EU's Barnier Aims to Delay New Insurer Rules for Customer Protection Talks
Insurance rules for companies including Allianz SE and Axa SA may be postponed by two months to allow more time to ensure they won’t hurt policyholders, the European Union’s top financial regulator said.
“We won’t introduce Solvency II without listening to stakeholders,” Financial Services Commissioner Michel Barnier said at a hearing today in Brussels. “We are going to make the most significant changes in this area for the last 30 years.”
The European Commission, the EU’s executive arm, is developing the new regulations for insurers in Europe such as Munich-based Allianz, Europe’s largest insurer, Axa, the second- biggest, and Italy’s Assicurazioni Generali SpA. The Solvency II directive is designed to align insurers’ risks with their investments and capital to protect policyholders.
Barnier said in his speech he’ll propose postponing when the rules become effective by two months “from Oct. 31, 2012 to Dec. 31, 2012” to synchronize the Solvency II timetable with the date on which the accounts of most European insurers are closed. Some insurers have called for more time to work out how to implement the rules.
“The exact introduction date of Solvency II could make a big difference for insurers,” said William Hawkins, an analyst at Keefe, Bruyette & Woods Ltd. in London. “Solvency calculations are based on year-end figures. Postponing until Dec. 31 would mean a delay of only two months, while an introduction date of Jan. 1 would mean a postponement by 14 months.”
The Committee of European Insurance and Occupational Pension Supervisors, or Ceiops, is advising the EU Commission on the new rules. Some of Ceiops’s suggestions for a study scheduled to start in August have been criticized by the European insurance industry for having “excessively prudent” capital requirements.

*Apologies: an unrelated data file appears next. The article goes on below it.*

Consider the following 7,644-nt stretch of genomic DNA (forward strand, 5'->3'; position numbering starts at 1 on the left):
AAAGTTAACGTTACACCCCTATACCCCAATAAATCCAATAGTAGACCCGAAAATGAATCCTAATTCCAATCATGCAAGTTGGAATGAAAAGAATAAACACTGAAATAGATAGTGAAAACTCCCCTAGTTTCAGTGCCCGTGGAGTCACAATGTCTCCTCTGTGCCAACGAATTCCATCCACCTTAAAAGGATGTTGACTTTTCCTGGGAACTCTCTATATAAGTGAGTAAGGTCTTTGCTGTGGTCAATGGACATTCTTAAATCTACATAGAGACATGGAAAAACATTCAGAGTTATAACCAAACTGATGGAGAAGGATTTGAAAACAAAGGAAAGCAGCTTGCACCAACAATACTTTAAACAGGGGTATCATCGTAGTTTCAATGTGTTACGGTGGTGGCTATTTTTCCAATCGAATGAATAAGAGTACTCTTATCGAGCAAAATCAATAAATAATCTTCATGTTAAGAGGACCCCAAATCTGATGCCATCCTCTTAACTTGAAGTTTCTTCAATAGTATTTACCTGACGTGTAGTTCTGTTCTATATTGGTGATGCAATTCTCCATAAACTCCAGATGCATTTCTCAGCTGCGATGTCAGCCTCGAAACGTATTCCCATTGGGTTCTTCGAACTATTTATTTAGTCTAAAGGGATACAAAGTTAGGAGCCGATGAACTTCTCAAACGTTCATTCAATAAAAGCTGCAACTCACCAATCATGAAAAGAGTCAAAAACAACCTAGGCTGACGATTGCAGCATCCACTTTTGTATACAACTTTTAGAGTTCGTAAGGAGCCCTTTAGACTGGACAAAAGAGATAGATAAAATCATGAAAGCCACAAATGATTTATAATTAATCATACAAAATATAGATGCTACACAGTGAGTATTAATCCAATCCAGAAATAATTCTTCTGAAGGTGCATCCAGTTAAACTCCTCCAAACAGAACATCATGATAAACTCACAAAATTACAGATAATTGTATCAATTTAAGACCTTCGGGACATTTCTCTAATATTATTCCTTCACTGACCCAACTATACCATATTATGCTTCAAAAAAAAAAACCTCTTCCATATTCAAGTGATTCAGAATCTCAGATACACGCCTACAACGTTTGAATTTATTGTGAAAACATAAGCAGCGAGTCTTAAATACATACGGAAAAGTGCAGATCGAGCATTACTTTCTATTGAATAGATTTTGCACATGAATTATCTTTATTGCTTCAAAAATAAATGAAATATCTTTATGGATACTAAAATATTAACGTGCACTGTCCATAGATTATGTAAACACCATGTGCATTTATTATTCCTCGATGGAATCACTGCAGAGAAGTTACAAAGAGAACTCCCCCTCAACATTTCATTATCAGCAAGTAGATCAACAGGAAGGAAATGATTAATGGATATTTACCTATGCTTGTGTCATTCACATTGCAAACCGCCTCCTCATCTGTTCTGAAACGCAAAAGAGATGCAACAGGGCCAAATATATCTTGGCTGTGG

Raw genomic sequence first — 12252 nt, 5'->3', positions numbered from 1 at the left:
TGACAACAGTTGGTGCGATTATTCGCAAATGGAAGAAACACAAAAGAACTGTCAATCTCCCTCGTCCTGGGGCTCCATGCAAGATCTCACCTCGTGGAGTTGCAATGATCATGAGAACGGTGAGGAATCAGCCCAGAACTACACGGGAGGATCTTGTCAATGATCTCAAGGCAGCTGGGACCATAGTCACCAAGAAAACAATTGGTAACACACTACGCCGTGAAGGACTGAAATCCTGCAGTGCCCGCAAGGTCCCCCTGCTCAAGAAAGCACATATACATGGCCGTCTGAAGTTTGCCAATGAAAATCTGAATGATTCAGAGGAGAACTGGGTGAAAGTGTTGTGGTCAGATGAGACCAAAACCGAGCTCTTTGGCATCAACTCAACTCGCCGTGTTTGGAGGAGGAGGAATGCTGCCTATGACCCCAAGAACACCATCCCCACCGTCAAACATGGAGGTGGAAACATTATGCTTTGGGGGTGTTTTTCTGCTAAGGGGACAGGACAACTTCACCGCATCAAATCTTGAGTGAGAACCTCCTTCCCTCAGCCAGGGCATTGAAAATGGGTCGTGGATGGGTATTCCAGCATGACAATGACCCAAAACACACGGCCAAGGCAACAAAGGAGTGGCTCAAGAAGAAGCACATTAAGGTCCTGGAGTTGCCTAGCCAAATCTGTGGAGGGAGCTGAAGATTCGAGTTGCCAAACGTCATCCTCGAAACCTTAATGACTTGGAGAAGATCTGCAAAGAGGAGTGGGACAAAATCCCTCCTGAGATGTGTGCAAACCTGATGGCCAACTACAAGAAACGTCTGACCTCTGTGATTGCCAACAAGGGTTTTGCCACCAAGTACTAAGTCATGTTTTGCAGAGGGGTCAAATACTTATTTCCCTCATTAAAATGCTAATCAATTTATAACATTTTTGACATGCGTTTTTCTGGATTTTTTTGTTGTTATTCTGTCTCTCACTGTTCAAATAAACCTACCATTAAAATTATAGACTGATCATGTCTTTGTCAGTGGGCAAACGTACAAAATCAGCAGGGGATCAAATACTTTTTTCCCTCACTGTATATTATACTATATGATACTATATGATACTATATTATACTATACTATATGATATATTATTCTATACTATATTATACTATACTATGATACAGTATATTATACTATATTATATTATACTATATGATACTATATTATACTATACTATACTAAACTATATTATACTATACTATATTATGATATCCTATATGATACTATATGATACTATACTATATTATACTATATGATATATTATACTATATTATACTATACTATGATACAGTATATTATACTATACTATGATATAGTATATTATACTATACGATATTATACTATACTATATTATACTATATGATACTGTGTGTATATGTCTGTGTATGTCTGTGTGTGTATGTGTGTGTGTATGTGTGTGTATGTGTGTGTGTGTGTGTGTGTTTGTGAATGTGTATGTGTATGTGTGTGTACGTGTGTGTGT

“Ceiops will remain involved in the development and in the end of the day we’ll have a system where we can find the equilibrium,” Ceiops chairman Gabriel Bernardino said today.
Carlos Montalvo, secretary general of Frankfurt-based Ceiops, said in an interview in April that insurers may not need to raise capital as a result of the new regime. Ceiops “generally lowered” thresholds on calculating insurers’ minimum capital requirements, the agency told the EU Commission April 8 in its final advice on a fifth quantitative impact study, or QIS5.
“We welcome these changes but we are not yet where we need to be,” Michaela Koller, director general of the European insurance and reinsurance federation, CEA, said at the hearing. “There are ongoing debates on implementing the measures, the fifth impact study is a vital element in the development of the new regulatory regime.”
“Europe’s insurers still believe that the proposed measures are too conservative in many areas, such as those affecting the calibration of the health and non-life underwriting risks, investment in corporate bonds and insurers’ participation in banks,” Brussels-based CEA said in an e-mailed statement today.
According to the EU Commission’s Solvency II timetable, the specifications for QIS5 will be published on July 1. Insurers will then have from August until mid-November to submit their results, which Ceiops plans to publish in April 2011.
“The parliament voted for the introduction of Solvency II as it is and there is no going back,” said Peter Skinner, a U.K. Labour member of the European Parliament, who is tasked with guiding Solvency II through the legislature.
Barnier, who’s in charge of drafting financial services laws at the commission, said today he’s also considering whether Europe needs its own ratings firm to weigh the credit worthiness of countries in the wake of Greek debt crisis. His comments came at a separate meeting with European Parliament lawmakers.
To contact the reporter on this story: Oliver Suess in Munich at email@example.com